THE STORY – A Danish family visits a Dutch family they met on a holiday. What was supposed to be an idyllic weekend slowly starts unraveling as the Danes try to stay polite in the face of unpleasantness.
THE CAST – Morten Burian, Sidsel Siem Koch, Fedja van Huêt, Karina Smulders, Liva Forsberg & Marius Damslev
THE TEAM – Christian Tafdrup (Director/Writer) & Mads Tafdrup (Writer)
THE RUNNING TIME – 98 Minutes
It’s rare that you find a movie that is as good as “Speak No Evil” and know that you will recommend it to almost no one. It is an uncomfortable, infuriating, brutal, hellish ride that will linger with you long after it is gone. It is a film that culminates in one of the most sadistic endings in recent memory, yet for much of its runtime, it is curiously…enjoyable. Even funny? Director Christian Tafdrup has managed to create both a hysterical comedy of manners and a hellacious horror film.
Bjørn (Morten Burian) and Louise (Sidsel Siem Koch) are a polite and sensitive couple. They both don’t speak their minds. Bjørn feels suffocated by spending nights hanging with friends he doesn’t like. He cries during concerts and walks a mile to recover his daughter’s misplaced stuffed animal. He is a passive, caring father and husband who happens to be a bit of a pushover. He and Louise are drawn to the boisterous and outspoken Patrick (Fedja van Huêt) when they meet him and his wife Karin (Karina Smulders) on vacation. Patrick bemoans his ‘boring’ and ‘politically correct’ coworkers and seems unbridled by societal expectations of manners. So when Patrick invites them to a spontaneous vacation to his home in the Netherlands, Bjørn and Louise agree. In part because they’re fascinated and, in part, because they don’t want to be ‘impolite.’
When they arrive, however, something is…off. Patrick’s home is cramped. His son is unable to speak because he is missing a tongue. And Patrick and Karin continually violate small social norms, ensuring the vacation grows more and more uncomfortable by the minute.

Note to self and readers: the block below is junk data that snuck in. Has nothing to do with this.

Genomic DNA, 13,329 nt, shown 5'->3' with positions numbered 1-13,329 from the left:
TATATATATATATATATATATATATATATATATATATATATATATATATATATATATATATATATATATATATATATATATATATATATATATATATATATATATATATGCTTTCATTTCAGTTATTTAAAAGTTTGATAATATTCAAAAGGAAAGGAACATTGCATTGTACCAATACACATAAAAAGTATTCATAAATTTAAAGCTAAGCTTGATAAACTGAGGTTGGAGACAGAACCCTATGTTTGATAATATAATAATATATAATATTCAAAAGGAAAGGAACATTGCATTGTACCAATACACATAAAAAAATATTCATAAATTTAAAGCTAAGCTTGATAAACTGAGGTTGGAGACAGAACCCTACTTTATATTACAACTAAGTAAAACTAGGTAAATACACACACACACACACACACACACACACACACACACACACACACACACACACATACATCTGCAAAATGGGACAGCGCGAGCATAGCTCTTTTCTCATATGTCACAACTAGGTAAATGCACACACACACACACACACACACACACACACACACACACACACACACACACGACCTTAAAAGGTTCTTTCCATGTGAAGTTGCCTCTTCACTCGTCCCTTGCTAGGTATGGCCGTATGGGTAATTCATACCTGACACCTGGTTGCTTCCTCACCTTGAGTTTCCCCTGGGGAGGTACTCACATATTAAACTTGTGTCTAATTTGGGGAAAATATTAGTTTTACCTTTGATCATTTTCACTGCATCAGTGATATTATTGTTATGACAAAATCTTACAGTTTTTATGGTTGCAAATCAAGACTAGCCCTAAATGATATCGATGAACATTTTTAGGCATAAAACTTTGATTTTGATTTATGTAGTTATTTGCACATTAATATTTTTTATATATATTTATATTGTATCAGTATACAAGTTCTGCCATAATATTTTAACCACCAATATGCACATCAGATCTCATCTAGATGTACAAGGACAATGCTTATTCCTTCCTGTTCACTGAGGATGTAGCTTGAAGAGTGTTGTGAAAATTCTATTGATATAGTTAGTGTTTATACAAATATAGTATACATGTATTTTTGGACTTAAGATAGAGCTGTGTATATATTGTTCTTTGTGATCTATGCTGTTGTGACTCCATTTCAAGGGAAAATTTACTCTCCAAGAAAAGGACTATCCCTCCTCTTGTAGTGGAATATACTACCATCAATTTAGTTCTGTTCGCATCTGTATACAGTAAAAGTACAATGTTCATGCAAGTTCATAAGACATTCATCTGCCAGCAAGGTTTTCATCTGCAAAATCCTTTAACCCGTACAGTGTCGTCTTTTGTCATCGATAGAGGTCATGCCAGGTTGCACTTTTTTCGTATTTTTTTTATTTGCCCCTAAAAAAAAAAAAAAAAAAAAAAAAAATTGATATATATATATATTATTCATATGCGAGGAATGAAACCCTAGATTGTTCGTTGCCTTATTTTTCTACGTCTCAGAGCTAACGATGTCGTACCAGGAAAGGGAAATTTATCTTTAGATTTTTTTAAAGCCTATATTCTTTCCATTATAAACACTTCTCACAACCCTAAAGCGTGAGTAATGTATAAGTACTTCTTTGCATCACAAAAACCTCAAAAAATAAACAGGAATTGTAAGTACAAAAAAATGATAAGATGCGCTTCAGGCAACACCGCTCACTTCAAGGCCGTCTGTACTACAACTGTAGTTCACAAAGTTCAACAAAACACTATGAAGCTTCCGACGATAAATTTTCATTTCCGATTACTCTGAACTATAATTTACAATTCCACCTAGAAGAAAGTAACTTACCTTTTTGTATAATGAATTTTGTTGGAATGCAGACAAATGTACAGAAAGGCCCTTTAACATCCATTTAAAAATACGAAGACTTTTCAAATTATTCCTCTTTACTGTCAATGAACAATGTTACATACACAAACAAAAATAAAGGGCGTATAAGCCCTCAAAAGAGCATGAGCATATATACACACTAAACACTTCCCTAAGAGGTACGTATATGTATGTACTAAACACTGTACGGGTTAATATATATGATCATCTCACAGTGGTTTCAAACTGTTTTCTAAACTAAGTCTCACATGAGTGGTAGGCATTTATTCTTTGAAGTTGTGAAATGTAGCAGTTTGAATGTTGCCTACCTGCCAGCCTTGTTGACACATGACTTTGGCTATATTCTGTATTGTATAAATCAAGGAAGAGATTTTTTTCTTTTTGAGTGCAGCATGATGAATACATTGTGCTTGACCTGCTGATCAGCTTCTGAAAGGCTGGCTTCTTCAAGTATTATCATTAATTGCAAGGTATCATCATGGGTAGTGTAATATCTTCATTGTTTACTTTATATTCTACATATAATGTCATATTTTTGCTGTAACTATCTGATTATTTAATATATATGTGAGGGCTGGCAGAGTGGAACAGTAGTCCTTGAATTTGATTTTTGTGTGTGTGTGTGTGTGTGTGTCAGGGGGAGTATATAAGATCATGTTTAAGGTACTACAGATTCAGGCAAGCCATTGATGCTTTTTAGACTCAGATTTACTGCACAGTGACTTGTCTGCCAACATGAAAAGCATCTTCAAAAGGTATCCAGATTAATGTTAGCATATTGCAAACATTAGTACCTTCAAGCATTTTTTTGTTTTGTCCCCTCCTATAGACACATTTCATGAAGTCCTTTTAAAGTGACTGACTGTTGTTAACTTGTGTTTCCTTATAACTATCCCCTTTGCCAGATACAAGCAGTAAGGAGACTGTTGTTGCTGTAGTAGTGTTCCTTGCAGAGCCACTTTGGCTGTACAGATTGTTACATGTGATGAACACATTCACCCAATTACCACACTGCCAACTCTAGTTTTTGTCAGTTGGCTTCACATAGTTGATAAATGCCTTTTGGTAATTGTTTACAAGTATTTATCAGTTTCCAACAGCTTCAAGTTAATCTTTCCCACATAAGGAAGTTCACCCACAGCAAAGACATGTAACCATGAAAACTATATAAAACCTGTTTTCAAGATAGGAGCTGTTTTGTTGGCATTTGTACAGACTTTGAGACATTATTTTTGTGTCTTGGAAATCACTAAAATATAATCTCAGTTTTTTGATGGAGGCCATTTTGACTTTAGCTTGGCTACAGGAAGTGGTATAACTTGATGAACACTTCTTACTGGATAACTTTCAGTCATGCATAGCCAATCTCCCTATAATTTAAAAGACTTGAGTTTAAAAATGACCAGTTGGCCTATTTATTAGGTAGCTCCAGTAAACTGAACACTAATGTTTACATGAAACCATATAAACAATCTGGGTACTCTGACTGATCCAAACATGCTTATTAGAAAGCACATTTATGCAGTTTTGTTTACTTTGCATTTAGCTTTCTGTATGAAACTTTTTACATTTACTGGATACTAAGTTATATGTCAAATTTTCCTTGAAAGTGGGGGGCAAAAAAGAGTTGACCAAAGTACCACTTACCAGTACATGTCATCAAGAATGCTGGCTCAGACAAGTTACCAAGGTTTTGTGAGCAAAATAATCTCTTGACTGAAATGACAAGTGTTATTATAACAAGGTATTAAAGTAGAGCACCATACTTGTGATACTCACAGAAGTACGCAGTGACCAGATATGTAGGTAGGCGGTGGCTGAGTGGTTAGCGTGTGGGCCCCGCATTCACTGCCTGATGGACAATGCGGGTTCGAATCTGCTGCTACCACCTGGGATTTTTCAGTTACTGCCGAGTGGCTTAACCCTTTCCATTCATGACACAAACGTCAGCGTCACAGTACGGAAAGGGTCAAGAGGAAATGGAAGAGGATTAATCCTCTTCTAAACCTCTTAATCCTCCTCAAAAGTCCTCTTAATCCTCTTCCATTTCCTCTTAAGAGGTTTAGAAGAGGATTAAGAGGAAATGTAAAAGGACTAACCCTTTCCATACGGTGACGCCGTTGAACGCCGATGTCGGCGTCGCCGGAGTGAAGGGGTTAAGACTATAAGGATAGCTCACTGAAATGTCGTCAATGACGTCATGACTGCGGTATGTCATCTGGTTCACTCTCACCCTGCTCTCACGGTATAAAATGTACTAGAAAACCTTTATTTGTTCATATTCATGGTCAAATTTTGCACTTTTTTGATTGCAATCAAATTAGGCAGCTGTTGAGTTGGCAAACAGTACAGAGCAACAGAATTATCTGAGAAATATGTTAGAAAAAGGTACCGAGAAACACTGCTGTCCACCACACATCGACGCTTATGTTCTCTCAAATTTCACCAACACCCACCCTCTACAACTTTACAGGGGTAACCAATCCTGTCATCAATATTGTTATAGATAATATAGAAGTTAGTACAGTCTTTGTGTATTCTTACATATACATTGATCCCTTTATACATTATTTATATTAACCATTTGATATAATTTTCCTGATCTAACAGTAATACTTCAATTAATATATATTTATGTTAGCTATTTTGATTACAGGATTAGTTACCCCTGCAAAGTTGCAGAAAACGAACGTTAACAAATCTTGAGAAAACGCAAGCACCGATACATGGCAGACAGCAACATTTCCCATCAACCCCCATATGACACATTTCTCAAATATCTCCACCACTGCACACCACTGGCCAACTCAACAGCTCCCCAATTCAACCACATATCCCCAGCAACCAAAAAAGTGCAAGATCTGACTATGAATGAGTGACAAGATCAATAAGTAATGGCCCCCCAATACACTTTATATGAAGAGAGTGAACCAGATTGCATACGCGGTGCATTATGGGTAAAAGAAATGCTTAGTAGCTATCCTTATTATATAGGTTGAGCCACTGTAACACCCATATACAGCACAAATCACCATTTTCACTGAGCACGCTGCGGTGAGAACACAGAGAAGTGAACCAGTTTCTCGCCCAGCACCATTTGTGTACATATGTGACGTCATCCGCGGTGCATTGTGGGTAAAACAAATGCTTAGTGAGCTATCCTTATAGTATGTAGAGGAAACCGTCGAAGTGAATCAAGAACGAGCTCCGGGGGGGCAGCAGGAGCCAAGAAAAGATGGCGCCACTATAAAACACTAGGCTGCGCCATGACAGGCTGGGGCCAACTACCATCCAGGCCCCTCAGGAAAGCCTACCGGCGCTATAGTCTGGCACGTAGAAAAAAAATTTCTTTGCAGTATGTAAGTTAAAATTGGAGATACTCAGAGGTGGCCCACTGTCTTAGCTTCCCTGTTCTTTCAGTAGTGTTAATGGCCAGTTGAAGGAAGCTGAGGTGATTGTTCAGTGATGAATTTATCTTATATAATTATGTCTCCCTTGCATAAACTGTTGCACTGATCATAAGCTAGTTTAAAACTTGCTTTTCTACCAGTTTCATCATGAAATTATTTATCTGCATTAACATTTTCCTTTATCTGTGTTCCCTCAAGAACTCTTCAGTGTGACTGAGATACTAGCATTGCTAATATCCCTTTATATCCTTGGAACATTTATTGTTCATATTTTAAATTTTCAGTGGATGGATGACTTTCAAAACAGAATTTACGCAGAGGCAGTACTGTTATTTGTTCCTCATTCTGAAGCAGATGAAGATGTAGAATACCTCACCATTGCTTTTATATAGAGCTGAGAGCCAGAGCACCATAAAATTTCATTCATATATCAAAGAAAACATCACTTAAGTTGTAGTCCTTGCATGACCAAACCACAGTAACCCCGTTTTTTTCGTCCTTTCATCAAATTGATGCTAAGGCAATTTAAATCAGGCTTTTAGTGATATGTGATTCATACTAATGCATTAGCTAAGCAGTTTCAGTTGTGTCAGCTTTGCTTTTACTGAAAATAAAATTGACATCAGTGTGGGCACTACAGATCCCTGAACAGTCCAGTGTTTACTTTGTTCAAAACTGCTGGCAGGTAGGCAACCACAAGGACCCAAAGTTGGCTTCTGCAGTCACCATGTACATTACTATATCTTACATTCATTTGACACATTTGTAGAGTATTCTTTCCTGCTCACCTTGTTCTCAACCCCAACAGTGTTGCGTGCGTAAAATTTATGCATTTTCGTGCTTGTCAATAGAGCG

Most of “Speak No Evil” focuses on these uncomfortable moments throughout the weekend. The film’s ominous, droning strings in the background suggest something terrible is around the corner. Yet, for much of the film, the only thing looming ahead is another even more uncomfortable moment. Patrick and Karin’s behavior is so outrageous, yet each act on its own has an innocent explanation. These moments are beyond uncomfortable to watch, yet also hilarious. Inappropriate displays of public affection, loudly singing along with romantic ballads in the car, halting conversations, confusion over dinner tabs. Tafdrup is skewering passive Europeans who choose to tolerate and ignore inappropriate behavior for fear of being rude or making a scene. Much of the film is so effective because, like “Curb Your Enthusiasm,” it presents all these plausible uncomfortable situations and asks the viewer, “What would I do in that scenario? Would I react or just let it go.”
But while the film distracts the viewer with its uncomfortable comedy, it lays clues for a terrifying reveal. When everything clicks into place, so much from earlier in the film makes sense. The realization is chilling, and seeing what happens next unfold is haunting. It is bloody and cruel and makes you wonder just how the Tafdrup thought it up.
The film’s conclusion is infuriating, primarily because of the characters’ decision-making that allowed the ending to unfold as it does. But that’s part of Tafdrup’s point. It is a cold and ruthless ending that solely happens, as one character puts it, “because you let me.” “Speak No Evil” is a nihilistic look at the dangers of suppressing emotion and refraining from confronting bad and dangerous behavior even when it stares you in the face and begs you to.
Given its blunt message, “Speak No Evil’s” characters naturally tend towards extremes of excess or passivity, but the cast members ensure that their performances still feel like real people. Burian is the standout here, but van Huêt and Smulders walk an uneasy tightrope portraying characters who are clearly “off” but still charming enough to persuade strangers to come home with them.
It is a thoroughly unpleasant film. It is often hilarious but in an uncomfortable, nervous laughter sort of way. And its ending is sadistic and bleak. Yet the film lingers. Its haunting ending shots in particular, but also the ways small beats from earlier scenes make sense in light of the film’s ending.
“Speak No Evil” is not an easy film to recommend. But for those with strong stomachs for cringe-inducing awkwardness and graphic violence, it is a journey well worth taking.